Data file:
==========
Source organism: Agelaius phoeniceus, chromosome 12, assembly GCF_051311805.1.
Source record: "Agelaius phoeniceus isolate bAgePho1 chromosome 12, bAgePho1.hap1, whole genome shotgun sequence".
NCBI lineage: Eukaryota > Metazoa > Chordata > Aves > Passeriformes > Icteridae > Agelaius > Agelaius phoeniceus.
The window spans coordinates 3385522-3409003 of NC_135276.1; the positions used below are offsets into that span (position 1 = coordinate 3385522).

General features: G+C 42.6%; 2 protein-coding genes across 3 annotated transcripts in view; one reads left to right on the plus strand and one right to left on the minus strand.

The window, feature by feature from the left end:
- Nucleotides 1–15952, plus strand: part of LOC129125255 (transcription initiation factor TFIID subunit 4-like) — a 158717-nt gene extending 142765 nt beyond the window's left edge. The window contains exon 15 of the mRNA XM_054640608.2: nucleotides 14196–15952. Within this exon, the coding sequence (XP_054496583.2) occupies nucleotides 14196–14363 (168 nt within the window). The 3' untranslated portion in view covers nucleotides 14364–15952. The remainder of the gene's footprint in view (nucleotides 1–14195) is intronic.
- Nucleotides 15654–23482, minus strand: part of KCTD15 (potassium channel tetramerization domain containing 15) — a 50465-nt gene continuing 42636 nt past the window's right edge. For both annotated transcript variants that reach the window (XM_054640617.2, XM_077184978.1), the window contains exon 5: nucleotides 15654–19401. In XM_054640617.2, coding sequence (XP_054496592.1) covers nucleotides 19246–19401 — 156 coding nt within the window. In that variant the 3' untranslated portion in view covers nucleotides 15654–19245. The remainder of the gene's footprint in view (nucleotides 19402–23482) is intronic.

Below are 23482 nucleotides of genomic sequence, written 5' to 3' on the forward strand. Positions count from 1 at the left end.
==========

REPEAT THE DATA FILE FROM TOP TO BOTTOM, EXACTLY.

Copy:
Source organism: Agelaius phoeniceus, chromosome 12, assembly GCF_051311805.1.
Source record: "Agelaius phoeniceus isolate bAgePho1 chromosome 12, bAgePho1.hap1, whole genome shotgun sequence".
NCBI lineage: Eukaryota > Metazoa > Chordata > Aves > Passeriformes > Icteridae > Agelaius > Agelaius phoeniceus.
The window spans coordinates 3385522-3409003 of NC_135276.1; the positions used below are offsets into that span (position 1 = coordinate 3385522).

General features: G+C 42.6%; 2 protein-coding genes across 3 annotated transcripts in view; one reads left to right on the plus strand and one right to left on the minus strand.

The window, feature by feature from the left end:
- Nucleotides 1–15952, plus strand: part of LOC129125255 (transcription initiation factor TFIID subunit 4-like) — a 158717-nt gene extending 142765 nt beyond the window's left edge. The window contains exon 15 of the mRNA XM_054640608.2: nucleotides 14196–15952. Within this exon, the coding sequence (XP_054496583.2) occupies nucleotides 14196–14363 (168 nt within the window). The 3' untranslated portion in view covers nucleotides 14364–15952. The remainder of the gene's footprint in view (nucleotides 1–14195) is intronic.
- Nucleotides 15654–23482, minus strand: part of KCTD15 (potassium channel tetramerization domain containing 15) — a 50465-nt gene continuing 42636 nt past the window's right edge. For both annotated transcript variants that reach the window (XM_054640617.2, XM_077184978.1), the window contains exon 5: nucleotides 15654–19401. In XM_054640617.2, coding sequence (XP_054496592.1) covers nucleotides 19246–19401 — 156 coding nt within the window. In that variant the 3' untranslated portion in view covers nucleotides 15654–19245. The remainder of the gene's footprint in view (nucleotides 19402–23482) is intronic.

Below are 23482 nucleotides of genomic sequence, written 5' to 3' on the forward strand. Positions count from 1 at the left end.